Scruggs’ emotions and words mirrored what has been seen at other home dedications which began in December 2011 when Tim Garrett and his son and daughter moved into their new home on Lead Mine Valley Road. Their previous home had been destroyed by the April 2011 tornadoes, as had the Yarber family’s home just north of the Garrett home.
The Yarbers not only lost a home, but lost a family member. Lisa Yarber Pack was one of nine people to die in the tornadoes that hit Bradley County in the April 2011 barrage.
Ray and Tammy Tallent had their home which sustained tremendous damage from the April storms replaced, while Dan Wagner and Geraldine Caudill lost their mobile home in the tornado that devastated the area between Blue Springs Road and Spring Place Road. With the two utilizing walkers for stability, their new home also included a much-needed ramp.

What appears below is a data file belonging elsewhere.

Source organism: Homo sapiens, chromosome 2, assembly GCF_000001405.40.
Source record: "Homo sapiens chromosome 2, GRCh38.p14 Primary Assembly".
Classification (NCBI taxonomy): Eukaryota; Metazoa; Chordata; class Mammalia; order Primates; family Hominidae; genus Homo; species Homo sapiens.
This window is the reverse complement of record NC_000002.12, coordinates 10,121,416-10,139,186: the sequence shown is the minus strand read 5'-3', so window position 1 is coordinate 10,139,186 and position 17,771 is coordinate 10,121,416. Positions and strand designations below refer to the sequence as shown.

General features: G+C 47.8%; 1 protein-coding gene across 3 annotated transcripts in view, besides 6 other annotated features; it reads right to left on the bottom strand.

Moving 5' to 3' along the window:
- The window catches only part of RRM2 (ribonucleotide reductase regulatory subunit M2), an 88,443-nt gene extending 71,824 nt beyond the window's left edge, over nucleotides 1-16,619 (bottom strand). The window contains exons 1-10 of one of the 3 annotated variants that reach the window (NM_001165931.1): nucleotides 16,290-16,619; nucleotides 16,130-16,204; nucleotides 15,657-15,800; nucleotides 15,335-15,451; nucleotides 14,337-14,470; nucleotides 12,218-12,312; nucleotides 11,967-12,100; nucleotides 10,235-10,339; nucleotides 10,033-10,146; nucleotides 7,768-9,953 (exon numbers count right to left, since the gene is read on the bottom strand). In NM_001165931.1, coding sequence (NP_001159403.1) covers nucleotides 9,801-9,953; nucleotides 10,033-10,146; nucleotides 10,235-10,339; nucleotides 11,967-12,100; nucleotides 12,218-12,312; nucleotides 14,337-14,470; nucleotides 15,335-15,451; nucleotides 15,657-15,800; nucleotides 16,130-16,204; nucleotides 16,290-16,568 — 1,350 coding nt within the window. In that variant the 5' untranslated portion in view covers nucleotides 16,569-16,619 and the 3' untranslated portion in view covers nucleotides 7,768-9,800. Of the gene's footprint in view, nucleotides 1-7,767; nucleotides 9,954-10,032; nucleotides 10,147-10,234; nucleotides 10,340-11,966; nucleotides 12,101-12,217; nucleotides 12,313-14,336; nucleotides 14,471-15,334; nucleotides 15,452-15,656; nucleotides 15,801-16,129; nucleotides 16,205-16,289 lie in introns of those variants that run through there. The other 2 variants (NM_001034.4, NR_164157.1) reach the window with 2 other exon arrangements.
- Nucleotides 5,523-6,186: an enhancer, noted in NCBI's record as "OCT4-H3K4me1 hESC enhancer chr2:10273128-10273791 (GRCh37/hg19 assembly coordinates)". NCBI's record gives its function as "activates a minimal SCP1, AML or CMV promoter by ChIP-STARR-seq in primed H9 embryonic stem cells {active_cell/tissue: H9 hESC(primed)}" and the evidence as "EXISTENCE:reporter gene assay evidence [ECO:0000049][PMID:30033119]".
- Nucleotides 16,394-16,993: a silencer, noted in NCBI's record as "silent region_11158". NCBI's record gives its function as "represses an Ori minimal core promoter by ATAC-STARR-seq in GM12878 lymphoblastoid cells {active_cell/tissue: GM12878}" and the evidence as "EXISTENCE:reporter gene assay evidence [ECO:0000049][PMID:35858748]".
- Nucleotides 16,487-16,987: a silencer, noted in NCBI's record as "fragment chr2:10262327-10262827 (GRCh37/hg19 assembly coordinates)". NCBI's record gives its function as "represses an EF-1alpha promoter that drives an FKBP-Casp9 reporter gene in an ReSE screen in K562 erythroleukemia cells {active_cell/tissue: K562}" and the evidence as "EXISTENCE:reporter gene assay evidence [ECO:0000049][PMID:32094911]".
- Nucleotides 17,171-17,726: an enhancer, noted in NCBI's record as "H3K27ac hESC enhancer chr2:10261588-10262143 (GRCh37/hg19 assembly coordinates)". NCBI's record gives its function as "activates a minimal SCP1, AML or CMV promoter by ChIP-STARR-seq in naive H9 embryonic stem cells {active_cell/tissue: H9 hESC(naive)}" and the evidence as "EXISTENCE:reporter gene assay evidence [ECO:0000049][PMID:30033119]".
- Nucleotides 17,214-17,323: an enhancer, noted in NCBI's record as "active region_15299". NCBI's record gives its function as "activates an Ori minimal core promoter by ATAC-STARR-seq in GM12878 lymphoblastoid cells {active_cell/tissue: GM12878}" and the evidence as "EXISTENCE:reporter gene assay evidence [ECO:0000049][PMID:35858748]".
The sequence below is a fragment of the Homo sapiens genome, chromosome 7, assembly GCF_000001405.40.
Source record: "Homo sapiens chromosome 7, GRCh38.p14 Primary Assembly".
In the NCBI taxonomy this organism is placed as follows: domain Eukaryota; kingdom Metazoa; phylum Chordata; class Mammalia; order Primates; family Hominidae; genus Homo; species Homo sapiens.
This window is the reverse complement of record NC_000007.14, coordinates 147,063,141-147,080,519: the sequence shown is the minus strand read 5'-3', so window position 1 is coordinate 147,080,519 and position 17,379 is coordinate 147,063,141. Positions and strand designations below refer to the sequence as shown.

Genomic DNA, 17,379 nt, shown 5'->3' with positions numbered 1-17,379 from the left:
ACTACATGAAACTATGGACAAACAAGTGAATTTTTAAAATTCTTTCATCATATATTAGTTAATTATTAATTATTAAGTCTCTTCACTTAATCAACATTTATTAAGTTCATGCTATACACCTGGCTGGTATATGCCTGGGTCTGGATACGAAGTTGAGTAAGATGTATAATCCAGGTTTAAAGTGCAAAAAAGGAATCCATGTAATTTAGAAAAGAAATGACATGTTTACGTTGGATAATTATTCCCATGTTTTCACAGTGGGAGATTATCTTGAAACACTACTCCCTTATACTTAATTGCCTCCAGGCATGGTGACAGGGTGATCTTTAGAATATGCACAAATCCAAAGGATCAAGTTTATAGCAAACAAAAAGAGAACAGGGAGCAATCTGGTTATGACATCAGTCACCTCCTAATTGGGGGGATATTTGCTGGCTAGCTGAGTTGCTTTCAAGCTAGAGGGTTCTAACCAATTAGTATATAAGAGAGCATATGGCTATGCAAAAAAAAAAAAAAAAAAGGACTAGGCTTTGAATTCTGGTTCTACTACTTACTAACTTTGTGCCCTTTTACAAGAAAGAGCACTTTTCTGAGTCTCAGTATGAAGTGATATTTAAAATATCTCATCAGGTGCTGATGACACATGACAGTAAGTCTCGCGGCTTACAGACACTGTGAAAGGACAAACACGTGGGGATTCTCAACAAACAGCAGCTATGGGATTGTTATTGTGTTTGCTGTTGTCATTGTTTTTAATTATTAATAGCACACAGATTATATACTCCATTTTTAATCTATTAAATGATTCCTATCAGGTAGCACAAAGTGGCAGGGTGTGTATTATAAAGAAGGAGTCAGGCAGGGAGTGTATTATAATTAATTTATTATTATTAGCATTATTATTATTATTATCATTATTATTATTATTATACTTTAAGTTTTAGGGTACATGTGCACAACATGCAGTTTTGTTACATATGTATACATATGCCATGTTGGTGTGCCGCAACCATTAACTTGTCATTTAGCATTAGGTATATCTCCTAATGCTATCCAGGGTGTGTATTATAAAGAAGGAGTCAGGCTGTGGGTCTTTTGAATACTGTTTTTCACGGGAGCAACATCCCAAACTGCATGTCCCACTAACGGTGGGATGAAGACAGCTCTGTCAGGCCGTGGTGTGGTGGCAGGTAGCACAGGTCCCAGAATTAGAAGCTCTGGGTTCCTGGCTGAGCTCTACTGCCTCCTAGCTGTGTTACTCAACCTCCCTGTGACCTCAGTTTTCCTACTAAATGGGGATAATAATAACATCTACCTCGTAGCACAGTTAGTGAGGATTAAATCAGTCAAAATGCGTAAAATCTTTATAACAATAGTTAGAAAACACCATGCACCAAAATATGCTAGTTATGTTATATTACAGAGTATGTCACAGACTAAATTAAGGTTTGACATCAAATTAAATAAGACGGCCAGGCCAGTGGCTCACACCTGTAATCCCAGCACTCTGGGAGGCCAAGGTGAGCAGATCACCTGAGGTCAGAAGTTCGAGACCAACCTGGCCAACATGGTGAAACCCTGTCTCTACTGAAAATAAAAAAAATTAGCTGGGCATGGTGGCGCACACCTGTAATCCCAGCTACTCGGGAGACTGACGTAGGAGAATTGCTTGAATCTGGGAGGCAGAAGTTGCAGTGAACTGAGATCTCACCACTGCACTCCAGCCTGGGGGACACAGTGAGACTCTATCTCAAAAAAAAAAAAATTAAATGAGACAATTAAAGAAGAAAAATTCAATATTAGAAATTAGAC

Perhaps the most touching dedication came when Rosie Miller moved into her new home near Charleston. She was another survivor of the April 27 tornadoes, and the home she moved into was the first house she actually owned. Tears of joy were mixed with tears of thanks when she was given the keys to the home.
Travis and Sara Beth Burns lost their home in the April 27 storms, and while they were able to stay with family for weeks, they and their two children had only confined quarters, which included a small room for sleeping. With the help of the community, they rebuilt on the same property where they lived before, directly adjacent to Sara Beth’s grandparents.
There were other home builds, and each has its own story. And, they were all possible through the efforts of the community, according to LTRO and United Way officials.
“I worked so closely with these families, and to see them finally move into their new homes, with appliances furnished by Whirlpool and new furniture, makes me glad I am a part of this caring community,” said Lisa Mantooth, who served as LTRO case manager supervisor.
“I have to say that as emotional as the survivors were when they finally moved into their new homes, I was just as emotional for knowing their situations and seeing them so happy,” she added.